My point is that even the simple settled science isn’t all that settled.

    2. Thanks to Bruce Gilley for bringing attention to Michael Strevens’ book, hadn’t heard of it, but it sounds interesting. I will give it a look.

  2. PhD stands for Doctor of Philosophy — why are we awarding that to scientists?

    Do we consider science to be philosophy or a liberal art? Or do we consider it to be a science? (On the undergrad level, we have the BS instead of the BA, and the MS instead of the MA.)

    Semantics, yes — but also maybe not.

    But the larger thing is that “settled science” does not exist and never has existed — science is the “best theory we have at the present time” with all the scientists attempting to find a better theory. Anyone remember a man named Einstein?

  3. The knowledge machine that failed? I don’t know, quantum mechanics still seems pretty good, even if nobody really understands it. (I’m not sure that quantum mechanics can be said to have come from a “knowledge machine.”) On the other hand, a lot of medical science really isn’t. But it didn’t take covid to uncover that. It was known before covid that nobody really understands cancer, nobody understands Alzheimer’s much at all. But the knowledge machine will keep plugging away, and someday I’ll bet there will be bigger progress. Covid? I think mRNA vaccines show the knowledge machine at one of its great moments. I was certainly thrilled when I got my first shot. I was very grateful for having been tripled vaxxed when I finally did get covid, which was very mild.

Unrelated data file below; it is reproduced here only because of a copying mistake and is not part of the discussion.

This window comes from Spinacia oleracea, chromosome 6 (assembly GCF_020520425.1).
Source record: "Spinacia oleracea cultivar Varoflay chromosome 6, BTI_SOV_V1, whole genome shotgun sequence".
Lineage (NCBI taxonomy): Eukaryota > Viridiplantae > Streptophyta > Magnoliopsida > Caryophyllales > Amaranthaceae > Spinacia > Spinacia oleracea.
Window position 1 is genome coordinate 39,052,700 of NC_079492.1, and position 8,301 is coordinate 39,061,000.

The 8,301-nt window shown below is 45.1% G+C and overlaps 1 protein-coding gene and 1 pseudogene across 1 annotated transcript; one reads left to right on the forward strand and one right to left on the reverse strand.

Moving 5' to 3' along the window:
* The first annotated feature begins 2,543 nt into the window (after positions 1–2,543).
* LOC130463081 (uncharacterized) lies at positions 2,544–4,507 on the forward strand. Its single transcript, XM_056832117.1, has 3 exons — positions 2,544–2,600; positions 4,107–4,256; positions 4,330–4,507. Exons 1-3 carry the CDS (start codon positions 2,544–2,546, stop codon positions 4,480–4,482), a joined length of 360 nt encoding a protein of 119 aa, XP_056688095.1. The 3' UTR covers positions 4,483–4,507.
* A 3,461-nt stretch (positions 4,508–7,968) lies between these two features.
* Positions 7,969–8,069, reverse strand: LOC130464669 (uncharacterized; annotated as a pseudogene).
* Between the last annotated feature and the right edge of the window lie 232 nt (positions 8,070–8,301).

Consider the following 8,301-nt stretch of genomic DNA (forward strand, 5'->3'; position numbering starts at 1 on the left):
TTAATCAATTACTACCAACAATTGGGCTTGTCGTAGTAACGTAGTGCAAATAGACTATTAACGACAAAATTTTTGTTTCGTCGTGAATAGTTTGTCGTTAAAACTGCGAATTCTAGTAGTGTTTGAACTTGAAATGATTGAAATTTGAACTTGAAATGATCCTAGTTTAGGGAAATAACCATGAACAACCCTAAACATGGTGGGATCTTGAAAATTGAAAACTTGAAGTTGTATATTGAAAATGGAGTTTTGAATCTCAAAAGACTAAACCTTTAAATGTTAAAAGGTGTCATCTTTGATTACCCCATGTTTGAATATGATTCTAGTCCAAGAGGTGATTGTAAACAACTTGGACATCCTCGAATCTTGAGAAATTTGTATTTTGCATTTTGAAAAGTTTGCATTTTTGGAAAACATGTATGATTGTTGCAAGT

In Bruce Gilley’s home state of Oregon, the covid death rate was actually less than half of the national covid death rate. Just as was the case in Canada. In some other places like Norway and Japan, it was much smaller still. It seems to me there must have been people in those places paying attention to science. At least, up until the whole world got tired of worrying about covid. Now none of those places seems to be doing better than normal.

Leave a Reply

Your email address will not be published. Required fields are marked *